Sunday, March 02, 2008

Poetry Cornered

This is not a criticism of Michael Ignatieff. I am being playful, interactive. It’s Sunday. But can you really corner poetry? The title of his latest blog post caught my eye Poetry Corner which sounds something like an elementary school educational unit safely stored in the sunny corner of the classroom to be visited on specified days in the curriculum; cute pictures and little poems under a fading sign “Poetry Corner” an edge of which has become untaped from the wall near the neglected end of semester. A special place near the window where flies come to die.

My idiosyncratic negative reaction is directed only toward the title because I liked the rest of the post a great deal. Knowing he shares incidental poems with Zsuzsanna, spotting one on the subway, makes me like him more than before.

No, I am just thinking about the title. The poetry is put in its corner, like a picture-frame which tells the bourgeois “This is art!” because otherwise they would not recognize it. But isn’t good poetry the sort of thing that even if you think that you have safely put it in its place its words escape again?

And I think over again
My small adventures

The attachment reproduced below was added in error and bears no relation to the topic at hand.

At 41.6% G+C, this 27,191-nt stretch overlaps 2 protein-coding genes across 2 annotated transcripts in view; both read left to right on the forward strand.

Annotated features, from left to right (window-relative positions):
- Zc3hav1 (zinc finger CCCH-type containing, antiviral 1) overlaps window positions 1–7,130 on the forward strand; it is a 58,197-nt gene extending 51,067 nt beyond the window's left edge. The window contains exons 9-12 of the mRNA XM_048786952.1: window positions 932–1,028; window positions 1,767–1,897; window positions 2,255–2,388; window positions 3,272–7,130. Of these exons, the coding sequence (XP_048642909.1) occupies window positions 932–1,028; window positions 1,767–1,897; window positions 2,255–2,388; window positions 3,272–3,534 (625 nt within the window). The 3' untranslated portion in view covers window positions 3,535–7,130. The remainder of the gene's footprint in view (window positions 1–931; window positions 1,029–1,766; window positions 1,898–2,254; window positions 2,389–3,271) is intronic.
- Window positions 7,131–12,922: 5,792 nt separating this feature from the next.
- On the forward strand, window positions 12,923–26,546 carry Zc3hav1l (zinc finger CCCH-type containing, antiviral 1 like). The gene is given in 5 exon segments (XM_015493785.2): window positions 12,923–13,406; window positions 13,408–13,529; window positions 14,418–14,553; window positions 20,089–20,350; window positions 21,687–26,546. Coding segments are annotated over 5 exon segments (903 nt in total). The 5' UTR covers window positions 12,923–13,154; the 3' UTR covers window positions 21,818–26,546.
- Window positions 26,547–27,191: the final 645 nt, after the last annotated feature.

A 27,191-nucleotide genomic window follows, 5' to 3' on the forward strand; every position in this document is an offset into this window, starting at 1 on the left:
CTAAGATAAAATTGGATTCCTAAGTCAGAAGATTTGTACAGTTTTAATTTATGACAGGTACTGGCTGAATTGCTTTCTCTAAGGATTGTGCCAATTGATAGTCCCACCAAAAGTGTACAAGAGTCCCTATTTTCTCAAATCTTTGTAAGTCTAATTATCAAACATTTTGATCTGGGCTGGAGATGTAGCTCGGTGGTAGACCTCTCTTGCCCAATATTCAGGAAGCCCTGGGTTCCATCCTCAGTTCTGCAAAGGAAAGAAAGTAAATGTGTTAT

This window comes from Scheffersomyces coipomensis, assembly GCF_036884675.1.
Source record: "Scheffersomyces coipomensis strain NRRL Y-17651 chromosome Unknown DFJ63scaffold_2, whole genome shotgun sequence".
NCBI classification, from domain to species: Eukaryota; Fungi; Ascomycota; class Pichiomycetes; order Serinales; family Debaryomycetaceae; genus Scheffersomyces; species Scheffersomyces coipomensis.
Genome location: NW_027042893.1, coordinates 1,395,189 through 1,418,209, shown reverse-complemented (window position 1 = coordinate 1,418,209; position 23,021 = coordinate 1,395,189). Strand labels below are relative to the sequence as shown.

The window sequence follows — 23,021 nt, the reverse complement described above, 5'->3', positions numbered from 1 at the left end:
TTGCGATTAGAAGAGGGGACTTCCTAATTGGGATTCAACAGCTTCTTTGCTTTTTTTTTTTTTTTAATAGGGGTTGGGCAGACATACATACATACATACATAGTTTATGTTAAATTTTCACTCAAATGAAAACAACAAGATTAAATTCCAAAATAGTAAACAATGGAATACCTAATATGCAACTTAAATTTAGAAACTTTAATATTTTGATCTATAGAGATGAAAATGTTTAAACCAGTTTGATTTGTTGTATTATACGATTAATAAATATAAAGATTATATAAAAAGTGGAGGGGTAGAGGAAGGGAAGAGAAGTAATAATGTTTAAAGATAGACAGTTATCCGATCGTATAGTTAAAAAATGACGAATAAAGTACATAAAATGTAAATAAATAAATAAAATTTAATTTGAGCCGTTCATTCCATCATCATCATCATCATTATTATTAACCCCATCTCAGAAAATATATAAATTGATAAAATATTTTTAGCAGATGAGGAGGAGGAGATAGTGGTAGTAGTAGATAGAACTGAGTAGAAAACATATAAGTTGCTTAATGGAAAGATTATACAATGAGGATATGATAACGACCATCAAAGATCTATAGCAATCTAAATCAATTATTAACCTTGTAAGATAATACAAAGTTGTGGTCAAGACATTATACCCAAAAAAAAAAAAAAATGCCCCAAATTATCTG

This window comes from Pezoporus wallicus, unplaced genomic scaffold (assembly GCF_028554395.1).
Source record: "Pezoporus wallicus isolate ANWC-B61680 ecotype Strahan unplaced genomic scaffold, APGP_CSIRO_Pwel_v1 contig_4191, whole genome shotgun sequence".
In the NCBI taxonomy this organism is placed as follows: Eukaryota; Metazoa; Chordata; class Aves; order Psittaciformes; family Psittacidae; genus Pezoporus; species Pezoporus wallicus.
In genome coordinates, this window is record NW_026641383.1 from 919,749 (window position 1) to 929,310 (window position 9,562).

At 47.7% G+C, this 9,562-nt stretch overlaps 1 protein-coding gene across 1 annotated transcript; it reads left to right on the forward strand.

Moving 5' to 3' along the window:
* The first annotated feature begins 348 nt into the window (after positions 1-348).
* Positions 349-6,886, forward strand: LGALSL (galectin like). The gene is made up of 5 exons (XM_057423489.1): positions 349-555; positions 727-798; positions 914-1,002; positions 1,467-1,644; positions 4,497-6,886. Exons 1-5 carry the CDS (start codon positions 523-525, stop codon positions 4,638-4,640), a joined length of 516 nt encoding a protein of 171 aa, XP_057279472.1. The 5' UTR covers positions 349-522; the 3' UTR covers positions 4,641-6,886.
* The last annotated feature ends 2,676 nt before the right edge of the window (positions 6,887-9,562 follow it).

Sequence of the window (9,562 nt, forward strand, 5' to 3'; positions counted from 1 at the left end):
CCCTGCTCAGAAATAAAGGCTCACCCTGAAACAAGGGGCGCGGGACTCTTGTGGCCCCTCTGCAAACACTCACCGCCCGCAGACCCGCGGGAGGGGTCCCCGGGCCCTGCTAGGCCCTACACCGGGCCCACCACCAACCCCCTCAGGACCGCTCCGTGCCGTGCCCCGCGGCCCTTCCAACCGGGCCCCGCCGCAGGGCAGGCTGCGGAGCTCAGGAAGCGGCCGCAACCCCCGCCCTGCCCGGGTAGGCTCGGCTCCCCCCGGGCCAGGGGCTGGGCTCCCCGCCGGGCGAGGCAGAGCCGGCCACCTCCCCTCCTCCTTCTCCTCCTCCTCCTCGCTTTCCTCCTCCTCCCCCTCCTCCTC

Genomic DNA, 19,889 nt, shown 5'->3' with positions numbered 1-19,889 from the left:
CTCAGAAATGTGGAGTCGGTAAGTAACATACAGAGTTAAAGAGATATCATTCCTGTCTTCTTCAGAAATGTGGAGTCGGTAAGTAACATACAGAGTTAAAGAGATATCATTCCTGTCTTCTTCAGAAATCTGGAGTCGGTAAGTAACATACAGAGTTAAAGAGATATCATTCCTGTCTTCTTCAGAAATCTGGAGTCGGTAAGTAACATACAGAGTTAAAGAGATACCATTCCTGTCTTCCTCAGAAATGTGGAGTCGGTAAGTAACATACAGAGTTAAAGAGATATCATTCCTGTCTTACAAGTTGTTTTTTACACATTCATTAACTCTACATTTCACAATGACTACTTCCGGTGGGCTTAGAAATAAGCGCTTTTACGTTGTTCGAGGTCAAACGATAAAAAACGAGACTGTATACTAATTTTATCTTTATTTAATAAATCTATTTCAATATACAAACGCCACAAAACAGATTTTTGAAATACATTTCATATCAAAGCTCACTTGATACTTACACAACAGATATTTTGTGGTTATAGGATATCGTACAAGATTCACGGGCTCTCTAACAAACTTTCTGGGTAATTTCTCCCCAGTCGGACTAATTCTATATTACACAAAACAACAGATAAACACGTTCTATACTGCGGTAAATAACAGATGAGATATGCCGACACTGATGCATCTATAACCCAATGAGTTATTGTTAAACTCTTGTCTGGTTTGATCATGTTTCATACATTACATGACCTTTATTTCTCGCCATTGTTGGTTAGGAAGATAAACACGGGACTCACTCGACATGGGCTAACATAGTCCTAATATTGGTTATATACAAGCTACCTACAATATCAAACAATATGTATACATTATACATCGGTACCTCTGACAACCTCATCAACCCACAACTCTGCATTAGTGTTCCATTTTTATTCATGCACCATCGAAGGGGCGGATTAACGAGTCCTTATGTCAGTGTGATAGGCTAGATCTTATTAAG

When with a shore wind I drifted out
In my kayak
And thought I was in danger

Of course, I am just joking around about poetry cornered. I am glad to see in an earlier post on the same blog that Michael Ignatieff reconfirms his support for the leader’s decision not to bring the government down over the budget. The media reports about conflict were quite remarkable. There have always been plenty of ambitious men and women in the Liberal party who know their own mind strongly --I wouldn’t want it any other way. So the fact that there would be disagreement over the timing of the election does not seem out of the ordinary. What is remarkable, though, is that the discussions were leaked to the media. There seem to be some rogue elements willing to trade in bad faith, people whose instincts tend toward the self-serving and the destructive. What do you say to people in that mood?

Anyway, since Michael Ignatieff has set such a good example, here is a poem by Frost that I like and comes to my mind from time to time.

I'm going out to clean the pasture spring;
I'll only stop to rake the leaves away
(And wait to watch the water clear, I may);
I sha'n't be gone long. –You come too.

I’m going out to fetch the little calf
That’s standing by the mother. It’s so young
It totters when she licks it with her tongue.
I sha'n’t be gone long. –You come too.

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